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e of the epididymis (O.T. conus vasculosus). Within the head of the
mis the little canals finally open into the single much-convoluted tube
onstitutes the chief bulk of the epididymis, and is called the duct of the
nis. This canal, which is not less than 19 or 20 feet in length, may be
begin in the head of the epididymis, and to end, after an extraordinarily
i course, at the tail by becoming the ductus deferens (Fig. 1006).
ost cases one or more slender convoluted diverticula from the duct of the epi-
may be found near its lower end. These receive the name of ductuli aberrantes,

of them which is very constantly present often measures a foot or more in
ute Structure.—The duct of the epididymis and the efferent ductules are
a ciliated epithelium, the cilia of which maintain a constant current towards
is deferens. The duct of the epididymis possesses a muscular coat composed of

stratum of transversely and an atum of longitudinally directed The wall, at first thin, becomes

Funiculus icker as the ductus epididymidis



--deferens es the ductus deferens.


Is and Nerves of the Testis. — The pplied by the internal spermatic artery, fthe aorta. This slender vessel, after

ructus ferens

Head of epididymis

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FIG. 1006. to illustrate the structure of the testis

Duct of epididymis and epididymis.

Fig. 1007.-LEFT TESTIS AND EPIDIDYMIS VIEWED pididymis. v.e. Ductuli efferentes testis.

FROM BEHIND, showing the ductus epididymidis epididymis. v.r. Tubuli seminiferi recti.

and the first part of the ductus deferens.
rse, reaches the posterior border of the testis, where it breaks up into branches
r the mediastinum testis, and are distributed along the septa and on the deep surface
a albuginea.
es issuing from the posterior border of the testis form a dense plexus, called the plexus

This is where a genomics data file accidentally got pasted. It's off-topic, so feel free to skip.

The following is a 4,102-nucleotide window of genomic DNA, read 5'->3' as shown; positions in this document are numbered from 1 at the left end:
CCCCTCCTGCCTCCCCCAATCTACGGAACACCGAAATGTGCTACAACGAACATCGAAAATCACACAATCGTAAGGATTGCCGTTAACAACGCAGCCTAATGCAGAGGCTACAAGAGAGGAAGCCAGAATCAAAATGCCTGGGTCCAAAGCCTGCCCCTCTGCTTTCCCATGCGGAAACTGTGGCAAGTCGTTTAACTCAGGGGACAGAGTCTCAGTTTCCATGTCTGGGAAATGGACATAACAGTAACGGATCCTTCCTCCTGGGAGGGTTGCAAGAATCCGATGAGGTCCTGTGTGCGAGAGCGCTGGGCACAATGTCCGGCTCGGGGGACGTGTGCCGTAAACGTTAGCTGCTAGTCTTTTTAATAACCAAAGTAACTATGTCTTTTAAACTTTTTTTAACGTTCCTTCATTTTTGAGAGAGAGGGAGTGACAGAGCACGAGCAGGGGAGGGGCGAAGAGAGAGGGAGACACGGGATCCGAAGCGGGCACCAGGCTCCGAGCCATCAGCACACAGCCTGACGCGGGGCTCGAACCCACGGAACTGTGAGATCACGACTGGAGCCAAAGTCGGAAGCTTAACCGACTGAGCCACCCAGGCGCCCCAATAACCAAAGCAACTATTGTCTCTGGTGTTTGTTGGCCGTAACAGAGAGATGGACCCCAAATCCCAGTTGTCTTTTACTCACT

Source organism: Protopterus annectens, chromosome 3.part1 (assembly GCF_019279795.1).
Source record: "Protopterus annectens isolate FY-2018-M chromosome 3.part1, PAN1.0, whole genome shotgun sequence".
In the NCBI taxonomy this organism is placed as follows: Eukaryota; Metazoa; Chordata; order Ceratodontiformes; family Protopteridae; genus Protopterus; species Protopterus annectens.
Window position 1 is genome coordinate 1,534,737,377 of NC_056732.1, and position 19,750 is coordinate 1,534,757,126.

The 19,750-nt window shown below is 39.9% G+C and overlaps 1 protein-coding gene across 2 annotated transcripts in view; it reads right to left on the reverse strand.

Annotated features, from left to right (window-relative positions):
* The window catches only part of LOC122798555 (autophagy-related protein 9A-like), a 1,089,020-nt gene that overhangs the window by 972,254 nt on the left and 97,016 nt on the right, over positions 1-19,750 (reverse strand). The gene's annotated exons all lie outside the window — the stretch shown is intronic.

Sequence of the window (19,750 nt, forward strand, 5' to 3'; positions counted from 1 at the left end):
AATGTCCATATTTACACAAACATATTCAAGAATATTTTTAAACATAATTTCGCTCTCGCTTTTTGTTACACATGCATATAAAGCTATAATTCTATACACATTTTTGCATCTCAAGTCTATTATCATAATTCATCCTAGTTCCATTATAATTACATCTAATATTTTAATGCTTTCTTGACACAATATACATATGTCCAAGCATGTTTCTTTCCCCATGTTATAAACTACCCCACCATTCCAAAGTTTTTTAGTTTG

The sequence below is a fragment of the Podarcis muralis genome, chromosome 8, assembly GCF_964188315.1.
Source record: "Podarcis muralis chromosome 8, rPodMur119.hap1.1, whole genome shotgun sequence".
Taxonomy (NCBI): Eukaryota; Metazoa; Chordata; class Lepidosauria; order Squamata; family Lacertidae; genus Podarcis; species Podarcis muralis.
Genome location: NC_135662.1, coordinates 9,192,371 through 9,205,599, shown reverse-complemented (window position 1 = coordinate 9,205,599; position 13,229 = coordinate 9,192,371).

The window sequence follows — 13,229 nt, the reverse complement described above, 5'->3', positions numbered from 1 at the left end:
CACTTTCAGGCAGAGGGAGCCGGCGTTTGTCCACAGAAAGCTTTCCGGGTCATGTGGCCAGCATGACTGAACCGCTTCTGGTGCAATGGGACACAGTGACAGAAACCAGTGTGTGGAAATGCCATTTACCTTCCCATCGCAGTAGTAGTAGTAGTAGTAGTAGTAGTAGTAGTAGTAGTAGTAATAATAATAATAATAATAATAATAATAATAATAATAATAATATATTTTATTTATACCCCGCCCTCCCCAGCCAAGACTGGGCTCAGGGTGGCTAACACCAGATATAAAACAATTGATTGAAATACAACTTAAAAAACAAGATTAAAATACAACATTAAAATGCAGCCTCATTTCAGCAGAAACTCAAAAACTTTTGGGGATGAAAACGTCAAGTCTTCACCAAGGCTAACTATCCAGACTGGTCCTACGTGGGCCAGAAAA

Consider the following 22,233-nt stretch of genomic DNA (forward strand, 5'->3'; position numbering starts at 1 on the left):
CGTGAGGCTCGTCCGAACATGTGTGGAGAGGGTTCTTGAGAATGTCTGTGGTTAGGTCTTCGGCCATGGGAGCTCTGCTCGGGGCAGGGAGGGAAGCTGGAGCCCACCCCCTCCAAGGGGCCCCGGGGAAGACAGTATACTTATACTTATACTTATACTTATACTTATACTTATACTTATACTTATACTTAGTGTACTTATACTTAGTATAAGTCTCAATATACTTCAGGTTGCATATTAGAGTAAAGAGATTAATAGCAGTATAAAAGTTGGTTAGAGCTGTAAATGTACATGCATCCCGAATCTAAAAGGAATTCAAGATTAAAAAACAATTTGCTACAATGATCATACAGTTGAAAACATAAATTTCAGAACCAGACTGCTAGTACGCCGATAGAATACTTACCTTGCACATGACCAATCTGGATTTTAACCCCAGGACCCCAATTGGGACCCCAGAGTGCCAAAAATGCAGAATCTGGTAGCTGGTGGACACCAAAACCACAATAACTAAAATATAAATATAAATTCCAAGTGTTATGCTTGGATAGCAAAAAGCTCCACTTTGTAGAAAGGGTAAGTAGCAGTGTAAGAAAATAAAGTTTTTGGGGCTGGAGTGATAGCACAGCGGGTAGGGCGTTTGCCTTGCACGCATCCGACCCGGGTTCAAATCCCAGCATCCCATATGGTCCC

nis, which finally pours its blood through the spermatic vein, on the right side, into the
a cava; on the left side the spermatic vein joins the left renal vein.
ves for the testis accompany the internal spermatic artery, an ved through
and renal plexuses from the tenth thoracic segment of the spinal medulla. The
es from the epididymis appear to reach the spinal medulla through the posterior

eleventh and twelfth thoracic and first lumbar nerves. The arteries and nerves of
ommunicate with those on the lower part of the ductus deferens, namely, with the
e ductus deferens and with twigs from the hypogastric plexus.
ph-vessels of the testis pass upwards in the spermatic funiculus, and end in the


DUCTUS DEFERENS. ctus deferens (O.T. vas deferens) is the direct continuation of the duct lidymis. Beginning at the inferior extremity of the epididymis, it ends, urse of nearly 18 inches, by opening as the ejaculatory duct into the r first part of the urethra. The duct in parts of its course is somewhat , and the actual distance traversed by it is not more than 12 inches. he first instance outside the abdominal cavity, the ductus deferens ascends

superior iliace

within the scrotum towards the lower part of the anterior abdominal wall, which it